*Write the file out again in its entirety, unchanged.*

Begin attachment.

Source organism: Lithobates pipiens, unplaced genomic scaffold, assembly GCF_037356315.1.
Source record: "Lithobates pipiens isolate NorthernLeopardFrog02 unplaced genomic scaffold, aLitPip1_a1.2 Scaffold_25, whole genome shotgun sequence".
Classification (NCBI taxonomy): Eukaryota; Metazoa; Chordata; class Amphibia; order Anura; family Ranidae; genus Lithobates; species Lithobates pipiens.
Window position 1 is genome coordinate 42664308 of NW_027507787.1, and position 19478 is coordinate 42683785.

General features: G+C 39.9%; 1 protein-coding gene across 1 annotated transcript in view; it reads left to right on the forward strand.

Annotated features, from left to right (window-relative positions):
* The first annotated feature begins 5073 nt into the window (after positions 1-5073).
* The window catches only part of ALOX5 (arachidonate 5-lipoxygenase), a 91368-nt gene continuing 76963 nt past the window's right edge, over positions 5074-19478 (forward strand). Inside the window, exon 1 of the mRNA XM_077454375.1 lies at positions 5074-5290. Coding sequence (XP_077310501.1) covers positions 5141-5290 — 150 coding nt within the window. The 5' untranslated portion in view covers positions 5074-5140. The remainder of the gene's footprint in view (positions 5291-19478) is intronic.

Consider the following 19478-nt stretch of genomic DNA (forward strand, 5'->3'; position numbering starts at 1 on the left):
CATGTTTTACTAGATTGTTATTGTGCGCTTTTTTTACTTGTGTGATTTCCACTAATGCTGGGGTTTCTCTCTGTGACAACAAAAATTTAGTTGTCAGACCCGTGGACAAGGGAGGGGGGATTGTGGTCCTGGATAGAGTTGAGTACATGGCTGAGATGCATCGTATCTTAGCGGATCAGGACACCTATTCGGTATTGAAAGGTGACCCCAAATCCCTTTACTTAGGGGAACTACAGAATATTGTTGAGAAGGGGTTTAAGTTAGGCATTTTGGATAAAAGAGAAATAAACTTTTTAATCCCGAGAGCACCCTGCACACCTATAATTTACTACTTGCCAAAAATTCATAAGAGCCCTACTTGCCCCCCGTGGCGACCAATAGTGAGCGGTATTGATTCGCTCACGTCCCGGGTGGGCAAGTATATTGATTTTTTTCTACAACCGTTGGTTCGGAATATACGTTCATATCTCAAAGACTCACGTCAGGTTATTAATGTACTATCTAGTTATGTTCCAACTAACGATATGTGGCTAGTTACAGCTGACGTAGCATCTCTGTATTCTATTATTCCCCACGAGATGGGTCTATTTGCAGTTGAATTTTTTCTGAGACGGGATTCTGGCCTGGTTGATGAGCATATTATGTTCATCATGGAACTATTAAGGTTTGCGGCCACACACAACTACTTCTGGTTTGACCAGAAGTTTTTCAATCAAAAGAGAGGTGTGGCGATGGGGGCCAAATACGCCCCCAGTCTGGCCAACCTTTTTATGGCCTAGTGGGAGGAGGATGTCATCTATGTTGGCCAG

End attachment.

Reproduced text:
Source organism: Lithobates pipiens, unplaced genomic scaffold, assembly GCF_037356315.1.
Source record: "Lithobates pipiens isolate NorthernLeopardFrog02 unplaced genomic scaffold, aLitPip1_a1.2 Scaffold_25, whole genome shotgun sequence".
Classification (NCBI taxonomy): Eukaryota; Metazoa; Chordata; class Amphibia; order Anura; family Ranidae; genus Lithobates; species Lithobates pipiens.
Window position 1 is genome coordinate 42664308 of NW_027507787.1, and position 19478 is coordinate 42683785.

General features: G+C 39.9%; 1 protein-coding gene across 1 annotated transcript in view; it reads left to right on the forward strand.

Annotated features, from left to right (window-relative positions):
* The first annotated feature begins 5073 nt into the window (after positions 1-5073).
* The window catches only part of ALOX5 (arachidonate 5-lipoxygenase), a 91368-nt gene continuing 76963 nt past the window's right edge, over positions 5074-19478 (forward strand). Inside the window, exon 1 of the mRNA XM_077454375.1 lies at positions 5074-5290. Coding sequence (XP_077310501.1) covers positions 5141-5290 — 150 coding nt within the window. The 5' untranslated portion in view covers positions 5074-5140. The remainder of the gene's footprint in view (positions 5291-19478) is intronic.

Consider the following 19478-nt stretch of genomic DNA (forward strand, 5'->3'; position numbering starts at 1 on the left):
CATGTTTTACTAGATTGTTATTGTGCGCTTTTTTTACTTGTGTGATTTCCACTAATGCTGGGGTTTCTCTCTGTGACAACAAAAATTTAGTTGTCAGACCCGTGGACAAGGGAGGGGGGATTGTGGTCCTGGATAGAGTTGAGTACATGGCTGAGATGCATCGTATCTTAGCGGATCAGGACACCTATTCGGTATTGAAAGGTGACCCCAAATCCCTTTACTTAGGGGAACTACAGAATATTGTTGAGAAGGGGTTTAAGTTAGGCATTTTGGATAAAAGAGAAATAAACTTTTTAATCCCGAGAGCACCCTGCACACCTATAATTTACTACTTGCCAAAAATTCATAAGAGCCCTACTTGCCCCCCGTGGCGACCAATAGTGAGCGGTATTGATTCGCTCACGTCCCGGGTGGGCAAGTATATTGATTTTTTTCTACAACCGTTGGTTCGGAATATACGTTCATATCTCAAAGACTCACGTCAGGTTATTAATGTACTATCTAGTTATGTTCCAACTAACGATATGTGGCTAGTTACAGCTGACGTAGCATCTCTGTATTCTATTATTCCCCACGAGATGGGTCTATTTGCAGTTGAATTTTTTCTGAGACGGGATTCTGGCCTGGTTGATGAGCATATTATGTTCATCATGGAACTATTAAGGTTTGCGGCCACACACAACTACTTCTGGTTTGACCAGAAGTTTTTCAATCAAAAGAGAGGTGTGGCGATGGGGGCCAAATACGCCCCCAGTCTGGCCAACCTTTTTATGGCCTAGTGGGAGGAGGATGTCATCTATGTTGGCCAG